The heavily promoted settler-colonial narrative that Israel “made the desert bloom” obscures its apartheid water system. It is used as an environmental justification for this mechanism of control: for example, the JNF trees intended to cover up the ruins of Palestine and still today used to evict Palestinians from their homes – incidentally so overzealously planted they are suspected of having adverse environmental effects. While Israel boasts of being a global water powerhouse – leading the way in drip irrigation, desalination, treated wastewater, and creating water literally from thin air – 97 per cent of Gazan tap water is unfit for human consumption (leaving the strip extremely vulnerable to coronavirus). Just as Gaza has been desiccated by aerial bombardment and an ongoing blockade, the water-rich Jordan Valley, which the World Bank says is essential for Palestinian economic development, is due to be annexed by Israel next month. It is clear that in the eyes of the Israeli state, the desert will only bloom if it is drained of Palestinians.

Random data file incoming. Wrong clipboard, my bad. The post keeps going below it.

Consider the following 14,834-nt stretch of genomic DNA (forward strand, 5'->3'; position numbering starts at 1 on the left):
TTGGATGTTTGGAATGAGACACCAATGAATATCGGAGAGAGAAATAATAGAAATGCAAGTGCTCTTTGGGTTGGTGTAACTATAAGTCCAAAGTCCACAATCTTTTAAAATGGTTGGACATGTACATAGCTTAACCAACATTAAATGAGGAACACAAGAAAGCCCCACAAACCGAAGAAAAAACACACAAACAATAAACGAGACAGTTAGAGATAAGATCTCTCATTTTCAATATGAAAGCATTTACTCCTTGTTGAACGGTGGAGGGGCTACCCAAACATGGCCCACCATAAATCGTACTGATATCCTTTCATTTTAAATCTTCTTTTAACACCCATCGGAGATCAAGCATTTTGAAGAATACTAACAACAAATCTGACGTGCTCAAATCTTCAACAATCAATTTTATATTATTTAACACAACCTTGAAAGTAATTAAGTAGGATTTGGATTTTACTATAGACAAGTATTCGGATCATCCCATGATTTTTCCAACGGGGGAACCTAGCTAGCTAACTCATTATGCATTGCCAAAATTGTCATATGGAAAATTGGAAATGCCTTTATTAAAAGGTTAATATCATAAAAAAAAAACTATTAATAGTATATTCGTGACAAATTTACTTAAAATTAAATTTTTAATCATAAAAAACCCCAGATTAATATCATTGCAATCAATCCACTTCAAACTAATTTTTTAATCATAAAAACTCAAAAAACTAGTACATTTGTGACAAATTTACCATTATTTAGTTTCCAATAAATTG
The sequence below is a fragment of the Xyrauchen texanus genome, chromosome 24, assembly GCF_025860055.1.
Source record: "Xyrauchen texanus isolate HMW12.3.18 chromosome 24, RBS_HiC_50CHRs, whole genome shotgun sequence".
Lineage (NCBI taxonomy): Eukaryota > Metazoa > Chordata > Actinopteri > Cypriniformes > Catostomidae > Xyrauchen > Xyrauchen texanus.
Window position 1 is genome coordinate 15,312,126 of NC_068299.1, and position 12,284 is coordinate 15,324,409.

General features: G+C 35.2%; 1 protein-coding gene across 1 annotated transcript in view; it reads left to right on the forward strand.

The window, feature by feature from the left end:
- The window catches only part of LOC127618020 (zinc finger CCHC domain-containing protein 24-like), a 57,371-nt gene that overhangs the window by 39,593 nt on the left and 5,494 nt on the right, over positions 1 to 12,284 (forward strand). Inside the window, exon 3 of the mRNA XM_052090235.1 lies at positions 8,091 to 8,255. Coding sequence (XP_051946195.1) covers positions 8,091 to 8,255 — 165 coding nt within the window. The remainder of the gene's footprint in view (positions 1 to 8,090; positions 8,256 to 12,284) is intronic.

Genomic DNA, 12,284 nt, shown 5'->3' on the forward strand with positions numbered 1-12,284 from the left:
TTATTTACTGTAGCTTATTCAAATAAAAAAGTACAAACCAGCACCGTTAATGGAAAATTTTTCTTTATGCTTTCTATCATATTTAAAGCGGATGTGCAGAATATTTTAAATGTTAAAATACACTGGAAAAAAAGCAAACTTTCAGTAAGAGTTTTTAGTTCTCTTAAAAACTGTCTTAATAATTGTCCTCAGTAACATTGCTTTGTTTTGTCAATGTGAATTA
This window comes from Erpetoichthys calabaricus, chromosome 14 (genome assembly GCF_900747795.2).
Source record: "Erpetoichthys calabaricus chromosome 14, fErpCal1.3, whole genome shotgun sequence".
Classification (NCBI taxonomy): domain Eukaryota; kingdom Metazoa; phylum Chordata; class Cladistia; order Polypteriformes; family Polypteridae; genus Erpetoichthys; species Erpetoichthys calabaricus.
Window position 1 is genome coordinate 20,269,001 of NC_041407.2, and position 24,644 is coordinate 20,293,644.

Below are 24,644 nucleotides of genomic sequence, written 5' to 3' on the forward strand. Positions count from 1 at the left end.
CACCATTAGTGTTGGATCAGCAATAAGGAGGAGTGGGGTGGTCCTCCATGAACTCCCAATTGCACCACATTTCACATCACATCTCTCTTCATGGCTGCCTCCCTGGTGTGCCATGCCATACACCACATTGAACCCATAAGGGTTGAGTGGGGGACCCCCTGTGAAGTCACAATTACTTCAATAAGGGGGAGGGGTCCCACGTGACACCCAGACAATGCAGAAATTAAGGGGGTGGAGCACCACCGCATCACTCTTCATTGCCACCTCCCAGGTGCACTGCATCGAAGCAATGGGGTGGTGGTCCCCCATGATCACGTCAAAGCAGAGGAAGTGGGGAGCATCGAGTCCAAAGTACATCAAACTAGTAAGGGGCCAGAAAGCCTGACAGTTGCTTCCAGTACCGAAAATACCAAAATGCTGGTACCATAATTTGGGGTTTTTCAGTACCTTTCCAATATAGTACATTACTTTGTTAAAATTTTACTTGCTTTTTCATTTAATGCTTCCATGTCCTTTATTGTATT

Those not fortunate enough to be connected to the water system, or rich enough to truck in water from Israel, must tap up natural water sources – though even these are not without their challenges. The Avigail Spring near At-Tuwani has been used by Palestinians for generations. However after the Israeli outpost of Avigayil was established there in 2001, settlers began to swim in the spring, rendering its water undrinkable, and when Palestinians did attempt to draw water from the spring, they faced aggression and intimidation from settlers. The spring is one of more than 60 in the West Bank that have been taken over or are at risk of takeover by Israeli settlements and authorities. Our delegation’s mission was to help Palestinians restore their access to it.
We had planned to leave Bethlehem at daybreak, but after receiving a tip-off that the IDF knew we were up to something, we left in the middle of the night, so that we could get to the spring at first light. Bring nothing, CJNV told us, except your passports and the number of a human rights lawyer. Contact lenses were advised against because of tear gas. Our packed bags were waiting in the hotel reception in Bethlehem.